Upgradability isn't this desktop PC's strong suit, but beginner PC gamers will love the Acer Predator G6 for its performance and handy features – until it's time to update.
Hidden, handy features
Strong gaming performance
Excessively thick, plastic exterior
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Gaming desktops have a history of being hulking, over-the-top computer boxes, and the Acer Predator G6 takes this trend to a whole new level.
This larger-than-average mid-tower packs a ton of neat, hidden features. However, with room for only one graphics card and a cramped interior, it lacks the expandability and accessibility of competing machines, like the Lenovo Ideacentre Y900.
The Acer Predator G6 bears a striking and unique style that looks like a giant tank tread or a retired monster truck tire. Alternatively, the case resembles an alien pod from another dimension, given all the chevron-shaped fins make it look like something out of the Stargate universe.
From the side, the Predator G6 looks like a giant black and silver square with one pointed angle jutting out in front. The rear of the case takes on a snake head-like appearance with its maw open to reveal backside ports. The top rear edge also acts as a carry handle, which you'll feel especially thankful for when you're trying to move around this 34-pound beast.
While, the Predator G6's overall design is certainly eye catching, a closer look at the details shows subtle use of a few red accents and LEDs on its otherwise jet-black exterior.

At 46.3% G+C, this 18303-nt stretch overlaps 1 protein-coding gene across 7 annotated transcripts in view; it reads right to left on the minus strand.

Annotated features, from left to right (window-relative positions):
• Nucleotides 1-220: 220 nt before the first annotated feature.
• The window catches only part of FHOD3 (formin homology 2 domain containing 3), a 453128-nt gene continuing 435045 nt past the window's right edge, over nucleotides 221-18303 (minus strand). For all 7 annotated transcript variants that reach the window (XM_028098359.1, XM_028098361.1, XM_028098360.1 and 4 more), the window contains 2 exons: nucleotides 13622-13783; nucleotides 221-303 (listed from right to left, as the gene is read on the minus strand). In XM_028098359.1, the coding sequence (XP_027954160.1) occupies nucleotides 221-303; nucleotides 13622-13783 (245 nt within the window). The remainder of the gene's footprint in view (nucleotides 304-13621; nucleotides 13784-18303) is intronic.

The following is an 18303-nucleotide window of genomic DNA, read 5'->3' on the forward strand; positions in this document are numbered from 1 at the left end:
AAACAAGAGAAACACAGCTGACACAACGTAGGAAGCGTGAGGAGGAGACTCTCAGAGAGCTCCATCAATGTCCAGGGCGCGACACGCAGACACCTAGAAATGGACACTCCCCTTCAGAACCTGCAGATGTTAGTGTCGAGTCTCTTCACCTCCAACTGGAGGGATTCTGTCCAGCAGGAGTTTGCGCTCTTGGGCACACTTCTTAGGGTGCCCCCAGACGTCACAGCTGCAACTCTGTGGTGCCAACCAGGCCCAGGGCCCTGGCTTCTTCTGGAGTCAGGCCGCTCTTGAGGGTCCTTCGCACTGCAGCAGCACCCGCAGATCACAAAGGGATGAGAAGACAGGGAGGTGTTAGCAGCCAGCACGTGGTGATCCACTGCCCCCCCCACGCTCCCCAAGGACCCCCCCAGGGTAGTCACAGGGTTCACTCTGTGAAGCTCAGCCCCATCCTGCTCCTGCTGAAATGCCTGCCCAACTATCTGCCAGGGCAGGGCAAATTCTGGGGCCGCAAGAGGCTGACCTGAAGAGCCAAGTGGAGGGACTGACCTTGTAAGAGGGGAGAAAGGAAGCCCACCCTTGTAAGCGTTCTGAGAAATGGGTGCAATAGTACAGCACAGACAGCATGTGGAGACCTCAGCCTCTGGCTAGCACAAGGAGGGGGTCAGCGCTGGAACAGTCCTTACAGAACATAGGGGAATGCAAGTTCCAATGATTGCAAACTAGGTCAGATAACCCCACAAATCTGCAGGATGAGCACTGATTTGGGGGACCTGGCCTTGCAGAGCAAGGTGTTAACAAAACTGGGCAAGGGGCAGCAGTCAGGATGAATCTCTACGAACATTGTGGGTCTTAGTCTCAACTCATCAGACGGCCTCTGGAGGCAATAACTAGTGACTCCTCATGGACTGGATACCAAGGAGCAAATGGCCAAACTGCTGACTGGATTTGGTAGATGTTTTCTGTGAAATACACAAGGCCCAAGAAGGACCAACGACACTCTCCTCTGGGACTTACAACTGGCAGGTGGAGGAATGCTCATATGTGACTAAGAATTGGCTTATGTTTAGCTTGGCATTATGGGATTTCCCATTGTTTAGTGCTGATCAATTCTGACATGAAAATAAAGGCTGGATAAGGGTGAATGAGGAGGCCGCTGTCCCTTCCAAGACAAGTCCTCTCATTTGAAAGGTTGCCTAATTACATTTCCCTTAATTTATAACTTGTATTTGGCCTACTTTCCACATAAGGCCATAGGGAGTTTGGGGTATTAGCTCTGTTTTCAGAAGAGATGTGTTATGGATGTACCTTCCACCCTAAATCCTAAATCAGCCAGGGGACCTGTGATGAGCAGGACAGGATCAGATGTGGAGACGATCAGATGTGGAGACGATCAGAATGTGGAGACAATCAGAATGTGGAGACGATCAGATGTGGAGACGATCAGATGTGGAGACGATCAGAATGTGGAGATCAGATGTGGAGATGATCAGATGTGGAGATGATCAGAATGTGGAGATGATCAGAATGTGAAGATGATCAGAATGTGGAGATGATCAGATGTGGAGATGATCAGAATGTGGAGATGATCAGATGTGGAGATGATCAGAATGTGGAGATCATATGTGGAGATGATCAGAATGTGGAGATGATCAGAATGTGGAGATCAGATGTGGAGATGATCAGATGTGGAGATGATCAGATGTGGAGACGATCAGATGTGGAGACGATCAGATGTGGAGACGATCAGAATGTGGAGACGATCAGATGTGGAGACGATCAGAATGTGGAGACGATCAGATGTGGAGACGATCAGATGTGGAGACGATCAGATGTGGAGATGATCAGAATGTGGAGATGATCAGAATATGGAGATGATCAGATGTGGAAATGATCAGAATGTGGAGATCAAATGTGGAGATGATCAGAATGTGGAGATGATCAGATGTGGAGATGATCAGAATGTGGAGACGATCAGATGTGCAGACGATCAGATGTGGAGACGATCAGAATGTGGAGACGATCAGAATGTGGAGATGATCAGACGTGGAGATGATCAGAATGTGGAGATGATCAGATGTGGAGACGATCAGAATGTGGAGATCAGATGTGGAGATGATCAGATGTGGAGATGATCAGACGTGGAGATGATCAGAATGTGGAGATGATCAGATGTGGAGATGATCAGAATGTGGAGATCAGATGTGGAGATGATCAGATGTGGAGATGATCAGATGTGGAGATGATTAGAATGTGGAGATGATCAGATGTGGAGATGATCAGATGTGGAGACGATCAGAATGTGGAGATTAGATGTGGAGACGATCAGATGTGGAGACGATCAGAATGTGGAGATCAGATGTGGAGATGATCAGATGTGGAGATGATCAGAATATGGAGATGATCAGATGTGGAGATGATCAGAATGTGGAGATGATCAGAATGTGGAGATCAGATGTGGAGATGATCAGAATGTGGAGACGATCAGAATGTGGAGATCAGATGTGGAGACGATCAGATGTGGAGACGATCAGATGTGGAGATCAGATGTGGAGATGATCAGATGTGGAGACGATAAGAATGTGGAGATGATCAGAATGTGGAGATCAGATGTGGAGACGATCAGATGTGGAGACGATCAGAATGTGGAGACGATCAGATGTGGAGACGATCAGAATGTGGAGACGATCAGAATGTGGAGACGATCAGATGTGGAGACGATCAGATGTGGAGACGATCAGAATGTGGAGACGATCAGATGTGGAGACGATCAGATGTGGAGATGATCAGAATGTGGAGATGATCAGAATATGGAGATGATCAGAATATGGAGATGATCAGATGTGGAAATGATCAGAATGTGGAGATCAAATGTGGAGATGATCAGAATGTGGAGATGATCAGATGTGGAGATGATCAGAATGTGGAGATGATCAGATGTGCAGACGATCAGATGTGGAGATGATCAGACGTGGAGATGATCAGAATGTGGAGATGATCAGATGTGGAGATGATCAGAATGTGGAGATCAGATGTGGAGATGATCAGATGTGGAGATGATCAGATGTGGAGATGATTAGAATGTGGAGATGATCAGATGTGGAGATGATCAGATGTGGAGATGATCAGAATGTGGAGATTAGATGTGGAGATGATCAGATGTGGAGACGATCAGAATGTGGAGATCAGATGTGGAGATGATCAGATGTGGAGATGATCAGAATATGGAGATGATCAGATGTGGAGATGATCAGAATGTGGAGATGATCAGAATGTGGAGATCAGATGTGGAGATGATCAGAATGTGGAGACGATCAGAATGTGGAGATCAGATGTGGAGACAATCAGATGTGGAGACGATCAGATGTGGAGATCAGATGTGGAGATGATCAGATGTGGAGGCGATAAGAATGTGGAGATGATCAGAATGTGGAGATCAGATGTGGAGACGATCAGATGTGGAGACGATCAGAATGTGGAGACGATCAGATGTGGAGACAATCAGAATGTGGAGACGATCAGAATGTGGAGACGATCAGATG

The only light-up portions of the case include the nabla-style power button underlined by a small glowing line. Then, along the sides, you'll find a perforated strip that only switches on when you kick this PC into a turbocharged, overclocking mode.
The real genius of this case reveals itself when you start unlocking and flipping out its many panels. The chevron-shaped fins don't just look cool, the two top-most panels open to reveal a hidden optical drive. Just below that, another fin flips down to give you access to a hot-swap hard drive bay.
What's more, below the front I/O ports is a pop-out tray from which you can hang your headset. If you're a gamer who's constantly at a loss for where to put their headset, your search is over.
Here is the Acer Predator G6 configuration sent to TechRadar for review:
- CPU: 4GHz Intel Core i7-6700K (quad-core, 8MB cache, up to 4.2GHz with Turbo Boost)
- Graphics: Nvidia GeForce GTX 980 (4GB GDDR5 RAM), Intel HD Graphics 530
- RAM: 16GB DDR4 dual channel (2,133MHz)
- Storage: 256GB SSD, 2TB HDD (7,200 rpm)
- Power supply: 730-Watt
- Audio: Creative Sound Blaster X-Fi MB5 with EAX 5.0
- Optical drive: 8x Blu-ray/DVD Super-Multi, double-layer combo drive
- Ports: 6 x USB 3.0, 2 x USB 2.0, 3 x DisplayPort, HDMI, DVI, Ethernet, 2 x headphone jack, 2 x microphone jack, optical audio out
- Connectivity: 802.11ac Wi-Fi, Bluetooth 4.0 LE
- Weight: 34.4 pounds
- Size: 8.27x 18.19 x 21.78 inches (W x D x H)
Of course, what really matters is what a gaming desktop is packing in terms of power, and the Predator G6 comes fully loaded. This $1,999 or £1999 (about AU$2,616) setup you see above comes decked with the highest-end Intel Skylake processor available today, paired with a heavy duty Nvidia graphics card.